Most consumers are looking for the greatest return for the least investment. This does not necessarily mean, though, that you should buy the least expensive product or system on the market. In fact, spending a little more money initially for an energy-efficient product or system (as opposed to spending less and sacrificing energy efficiency) is often more economical in the long run because your investment will pay for itself in energy savings.
Generally, there are two ways to analyze the costs of energy efficiency investments: simple payback period, which is the amount of time required for the investment to pay for itself in energy savings; and full life-cycle cost, which is the total of all costs and benefits associated with an investment during its estimated lifetime.
You can obtain an estimate of the simple payback period by dividing the total cost of the product by the yearly energy savings. For example, an energy-efficient dryer that costs $500 and saves $100 per year in energy costs has a simple payback period of 5 years.
Computing life-cycle costs is more difficult. Life-cycle costing is a method of economic evaluation in which all values are expressed as present dollars. This evaluation method sums the discounted 7 Products or systems with payback periods that approach or exceed their projected life are usually not worthwhile. investment costs (less salvage value); operation and maintenance (nonfuel) and repair costs; replacement costs; and energy costs of an appliance or building system. For definitions of these terms and the formula for performing life-cycle cost analyses, see the Life-Cycle Costing Manual for the Federal Energy Management Program, NBS Handbook 135, Revised 1987. This manual is available from the Superintendent of Documents, U.S. Government Printing Office, Washington, DC 20402.
Before making your decision, examine your budget, the expected payback periods, and estimated lives of different alternatives. Products or systems with payback periods that approach or exceed their projected life are usually not worthwhile. Compare the life-cycle costs of similar products or systems. These include installation (if any), operation, and maintenance costs.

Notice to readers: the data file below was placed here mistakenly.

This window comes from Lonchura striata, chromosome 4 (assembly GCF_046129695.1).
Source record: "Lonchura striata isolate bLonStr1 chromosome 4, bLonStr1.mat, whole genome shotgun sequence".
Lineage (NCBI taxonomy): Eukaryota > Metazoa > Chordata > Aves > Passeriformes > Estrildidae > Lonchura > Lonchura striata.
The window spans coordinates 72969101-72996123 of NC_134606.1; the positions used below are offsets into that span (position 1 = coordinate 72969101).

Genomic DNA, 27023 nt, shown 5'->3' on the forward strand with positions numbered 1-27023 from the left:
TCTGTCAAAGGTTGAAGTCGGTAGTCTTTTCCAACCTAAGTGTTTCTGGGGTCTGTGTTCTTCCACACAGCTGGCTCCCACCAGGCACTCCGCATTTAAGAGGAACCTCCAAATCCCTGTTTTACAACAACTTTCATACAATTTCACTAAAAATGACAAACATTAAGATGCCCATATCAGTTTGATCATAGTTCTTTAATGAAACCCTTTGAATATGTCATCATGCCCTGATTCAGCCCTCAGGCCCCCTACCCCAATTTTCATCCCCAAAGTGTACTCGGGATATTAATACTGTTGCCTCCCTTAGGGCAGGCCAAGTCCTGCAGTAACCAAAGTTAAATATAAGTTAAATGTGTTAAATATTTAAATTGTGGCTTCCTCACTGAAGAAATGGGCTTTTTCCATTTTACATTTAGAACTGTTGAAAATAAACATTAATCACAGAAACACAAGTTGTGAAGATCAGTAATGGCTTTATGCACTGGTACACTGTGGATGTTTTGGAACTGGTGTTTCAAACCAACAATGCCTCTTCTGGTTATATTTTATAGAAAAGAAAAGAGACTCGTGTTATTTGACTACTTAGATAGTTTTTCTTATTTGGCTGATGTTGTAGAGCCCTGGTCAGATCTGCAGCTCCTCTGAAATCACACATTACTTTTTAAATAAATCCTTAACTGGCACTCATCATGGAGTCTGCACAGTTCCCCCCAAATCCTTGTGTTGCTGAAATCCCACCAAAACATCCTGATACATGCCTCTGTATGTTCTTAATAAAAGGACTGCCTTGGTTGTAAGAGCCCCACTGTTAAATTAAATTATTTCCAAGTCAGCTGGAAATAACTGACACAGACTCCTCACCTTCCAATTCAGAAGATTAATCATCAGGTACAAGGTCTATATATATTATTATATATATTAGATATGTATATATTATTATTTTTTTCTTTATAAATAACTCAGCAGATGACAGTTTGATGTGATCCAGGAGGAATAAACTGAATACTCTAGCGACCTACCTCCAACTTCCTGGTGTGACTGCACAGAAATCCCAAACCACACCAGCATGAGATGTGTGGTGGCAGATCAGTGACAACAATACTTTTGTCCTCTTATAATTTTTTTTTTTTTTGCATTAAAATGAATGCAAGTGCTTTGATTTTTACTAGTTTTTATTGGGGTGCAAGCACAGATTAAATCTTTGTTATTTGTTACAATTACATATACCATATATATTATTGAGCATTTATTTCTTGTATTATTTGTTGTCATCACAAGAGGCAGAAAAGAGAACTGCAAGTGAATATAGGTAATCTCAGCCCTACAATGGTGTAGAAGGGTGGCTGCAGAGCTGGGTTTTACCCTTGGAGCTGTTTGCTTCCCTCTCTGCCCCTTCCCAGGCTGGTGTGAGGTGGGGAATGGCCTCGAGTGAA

Although most of the federal tax incentives of the early 1980s have been discontinued, your state or local government may offer economic incentives or financial assistance to implement energy efficiency measures. Also, check with your local utility to see what incentives are available.
If you are buying a new home, you may want to investigate the possibility of obtaining an energy-efficient mortgage (EEM). EEMs allow home buyers to qualify for a larger mortgage by allowing a higher debt-to-income ratio than lenders normally use to calculate loan potential. EEMs allow the significant monthly energy savings of an energy-efficient house to be put toward a higher monthly mortgage payment. Home buyers upgrading an existing home to qualify as an energy-efficient home may add the cost of energy measures to the mortgage. By adding this cost into the mortgage, the home buyer may profit from the tax benefits and longer term interest rates.
You can find out if EEMs are an option for you by asking your lender. Four federal lending programs—Federal Home Loan Mortgage Corporation (Freddie Mac), Federal Housing Administration (FHA), Federal National Mortgage Association (Fannie Mae), and Veteran’s Administration (VA)—offer EEMs. Therefore, EEMs are available nationwide. Unfortunately, most lenders and home buyers are either unaware of EEMs or choose not to use them.
Currently, 23 states have at least one lender who facilitates EEMs. FHA is establishing an EEM pilot program for existing homes in Alaska, Arkansas, California, Vermont, and Virginia.
–U.S. Department of Energy, April 1994